Birth Registration: Citizenship derives from one’s parents, and only one parent must be a citizen to transmit nationality to a child. Children born in the country to one citizen and one noncitizen parent are citizens at birth.
The law also grants eligibility for automatic citizenship to children born in the country to resident noncitizen parents provided one parent requests citizenship for the child at the time the birth is registered. According to the government, 99 percent of such newborns received automatic citizenship during the year, compared with only 52 percent between July 2011 and October 2013, when new legislation provided for automatic citizenship in such cases. The 2013 legislation also simplified the process by which minor children of noncitizens may claim citizenship. The total number of noncitizen children remained significant. In January there were 7,846 such children, including 6,130 younger than age 15.
Child Abuse: Violence against children was a problem. The law provides definitions of physical and emotional violence against a child. It also specifies minimum qualifications for teachers and other professionals who work with children. Statutory rape is illegal and punishable by four years’ imprisonment, or six years if the victim is particularly young. State police can initiate proceedings against a sexual abuser without receiving a complaint if the victim is a minor (younger than age 16). Police effectively enforced laws against child abuse, although NGOs observed that coordination among agencies involved in the protection of children’s rights was weak.
During a nationwide, one-week, hotline campaign in October, the State Inspectorate for Children’s Rights provided 648 consultations in response to inquiries about cases of emotional, physical, or sexual abuse of children. Approximately 34 of the calls were about the sexual abuse of children, 20 about physical violence, and 44 about emotional violence (the remaining calls involved psychological consultations). During the year the inspectorate investigated 228 cases of alleged violations of children’s rights.
As of October, according to the Ministry of Interior, authorities received 59 reports of child sexual abuse and sent 20 of them to prosecutors, who brought them to trial. The courts convicted eight defendants during the first 10 months of the year. The ombudsman received four complaints of violation of children’s rights. The Ministry of Welfare, which is responsible for the rehabilitation of abused children, provided rehabilitation-related services to 1,739 children during the first nine months of the year.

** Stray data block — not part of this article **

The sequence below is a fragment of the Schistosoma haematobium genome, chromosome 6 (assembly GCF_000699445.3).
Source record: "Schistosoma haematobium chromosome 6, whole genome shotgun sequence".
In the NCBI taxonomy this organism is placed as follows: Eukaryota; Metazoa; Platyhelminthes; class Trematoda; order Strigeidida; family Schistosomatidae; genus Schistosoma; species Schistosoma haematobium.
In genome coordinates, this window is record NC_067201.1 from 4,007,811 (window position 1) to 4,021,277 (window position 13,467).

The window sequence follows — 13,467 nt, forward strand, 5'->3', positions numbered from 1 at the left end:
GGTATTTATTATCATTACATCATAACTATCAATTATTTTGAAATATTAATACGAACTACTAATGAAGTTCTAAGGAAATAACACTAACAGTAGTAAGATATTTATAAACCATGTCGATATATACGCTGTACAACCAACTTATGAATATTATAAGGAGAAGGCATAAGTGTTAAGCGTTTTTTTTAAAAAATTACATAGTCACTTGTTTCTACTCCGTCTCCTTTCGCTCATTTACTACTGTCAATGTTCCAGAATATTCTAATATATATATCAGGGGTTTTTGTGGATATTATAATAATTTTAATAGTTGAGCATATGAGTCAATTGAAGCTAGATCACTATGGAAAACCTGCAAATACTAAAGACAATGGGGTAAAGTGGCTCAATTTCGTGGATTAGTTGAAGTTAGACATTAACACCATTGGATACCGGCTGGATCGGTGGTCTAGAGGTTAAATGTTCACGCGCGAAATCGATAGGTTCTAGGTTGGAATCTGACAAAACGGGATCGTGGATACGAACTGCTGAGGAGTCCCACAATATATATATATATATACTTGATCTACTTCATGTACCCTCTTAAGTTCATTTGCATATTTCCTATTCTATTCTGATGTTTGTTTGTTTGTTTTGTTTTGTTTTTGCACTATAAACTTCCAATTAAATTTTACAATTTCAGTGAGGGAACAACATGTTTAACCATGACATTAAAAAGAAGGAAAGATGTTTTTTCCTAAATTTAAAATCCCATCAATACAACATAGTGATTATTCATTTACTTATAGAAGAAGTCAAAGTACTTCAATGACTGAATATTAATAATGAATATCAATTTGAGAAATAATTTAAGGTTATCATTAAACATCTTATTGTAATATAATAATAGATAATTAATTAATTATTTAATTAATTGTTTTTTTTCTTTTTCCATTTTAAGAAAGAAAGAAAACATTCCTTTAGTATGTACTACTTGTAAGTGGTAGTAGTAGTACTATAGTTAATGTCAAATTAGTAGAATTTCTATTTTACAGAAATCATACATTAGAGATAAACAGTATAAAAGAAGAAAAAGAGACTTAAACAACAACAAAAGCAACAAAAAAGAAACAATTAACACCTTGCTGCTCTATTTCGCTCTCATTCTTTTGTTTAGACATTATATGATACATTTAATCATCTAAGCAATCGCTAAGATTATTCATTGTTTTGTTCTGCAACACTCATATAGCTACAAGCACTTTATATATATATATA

NGOs and other observers criticized light sentences handed down by courts in some child-abuse cases. In July the Liepaja City Court sentenced two men (a father and son) to community service for long-term sexual abuse of a minor. The case stirred controversy throughout the country, as many believed the sentence was too lenient. In October the Kurzeme Regional Court reversed the verdict based on a finding that certain regulations were not followed and returned the case to the Liepaja City Court, where it was pending at year’s end. The State Inspectorate for Children’s Rights criticized the Liepaja orphanage court for poor representation of the abused minor’s interests.
Early and Forced Marriage: The legal minimum age for marriage is 18 years. Persons younger than age 18 may legally marry only with parental permission and if one party is at least 16 and the other is at least 18.
Sexual Exploitation of Children: Child pornography is illegal. The minimum age for consensual sex is 16. The purchase, display, reproduction, or distribution of child pornography is punishable by up to three years in prison. Involving a minor in the production of pornography is punishable by up to 12 years in prison, depending on the age of the child.
A special police unit in Riga worked to prevent the sexual abuse of minors and to eradicate child sex tourism through aggressive prosecution of pedophiles and other child abusers. The unit publicized the potential dangers posed to minors by internet chat rooms and worked closely with local social networking sites to identify potential internet predator cases.
Court proceedings took place during the year against a man arrested in 2013 and charged with raping several underage girls. Authorities also charged him with recording pornographic scenes with underage girls and with grooming approximately 200 underage girls through social networking web sites over a 10-year period. In December the Riga Vidzeme District Court sentenced the man to 17 years in prison.
Institutionalized Children: The ombudsman and several NGOs raised concerns about the continued use of orphanages despite the provision in the law providing that “every child has the inalienable right to grow up in a family.” Approximately 1,800 children remained in orphanages, compared with 1,500 in 2014. Nearly 6,200 children lived in foster families and other forms of family environment.
In the first nine months of the year, the State Inspectorate for Children’s Rights reported 11 cases of peer-on-peer physical, sexual, or emotional abuse in government-run orphanages and boarding schools for children with special needs. The inspectorate considered that the true figure was much higher, but cases were underreported due to heavy caseloads and limited opportunities for observation.
International Child Abductions: The country is a party to the 1980 Hague Convention on the Civil Aspects of International Child Abduction. For information see the Department of State’s country-specific information at travel.state.gov/content/childabduction/en/country/latvia.html.